As I said, I'm very much nearing my goal weight/size.  Yesterday I wore a size 4 suit that I wore to moot court competitions in my third year of law school.  (Thank God I held on to it!)  Not a bad way to celebrate turning 38!  I haven't been losing the weight as quickly as I near the finish line, but I am still losing inches big time.  I need to start doing some more strength training at this point, but blech.  I like cardio way too much!

Friday, August 3, 2012

Non Scale Victories: Getting Back Into My Interview Suit

Over at My Fitness Pal, people always talk about "non-scale victories" that accrue during the weight loss process.  You know -- things that may or may not be scale related, but are an added bonus to dropping some poundage.  Like being able to run a mile without stopping, or going to McDonald's and ordering the salad without dressing.  Little things.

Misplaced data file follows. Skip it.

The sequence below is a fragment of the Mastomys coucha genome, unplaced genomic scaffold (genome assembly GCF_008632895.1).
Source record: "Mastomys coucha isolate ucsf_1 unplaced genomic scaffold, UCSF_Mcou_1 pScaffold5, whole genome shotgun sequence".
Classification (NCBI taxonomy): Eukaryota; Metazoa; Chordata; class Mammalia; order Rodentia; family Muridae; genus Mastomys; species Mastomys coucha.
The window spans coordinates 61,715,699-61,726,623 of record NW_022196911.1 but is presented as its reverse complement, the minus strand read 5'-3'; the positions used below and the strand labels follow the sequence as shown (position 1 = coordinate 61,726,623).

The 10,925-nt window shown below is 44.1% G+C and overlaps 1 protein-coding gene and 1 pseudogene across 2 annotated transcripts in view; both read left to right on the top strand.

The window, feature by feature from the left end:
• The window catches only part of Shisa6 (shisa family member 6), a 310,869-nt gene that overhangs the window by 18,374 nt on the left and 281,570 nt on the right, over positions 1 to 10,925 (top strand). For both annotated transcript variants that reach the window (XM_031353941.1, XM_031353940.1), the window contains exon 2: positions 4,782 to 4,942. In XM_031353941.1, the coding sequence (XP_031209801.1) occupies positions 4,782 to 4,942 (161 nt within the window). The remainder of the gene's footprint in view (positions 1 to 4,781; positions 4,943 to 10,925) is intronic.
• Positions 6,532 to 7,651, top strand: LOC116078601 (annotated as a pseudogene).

I had one this past week.

I've had this stack of pants and jeans in the back of my closet for three years -- since I moved in to my house.  They didn't fit me in 2009 when I moved, and hadn't fit me for I don't know how long before then.  Yet, I kept them.  The pile has been cut down in size over the past few years, yet I kept around eight pairs "just in case."  I'm sure most people are well acquainted with the concept of "just in case" items of clothing.  Beyond that stack, I also have a bunch of dresses and suits that fell into the "just in case I can fit into this again someday" category.  You keep them out of hope.  Some items get tossed or given away out of frustration, but there are still always those items.  You equate them with a happier, skinnier time.  I remember when I wore some of these items.  For most of the jeans, it was during law school, back in 2003 or 2004.  I also remember wearing my olive green suit (that I still love) when I interviewed for my current job in the Fall of 2003.  Then there are the pants I wore to my 10 year class reunion, in 2002. 

(I'm sure you know where I'm going with this!)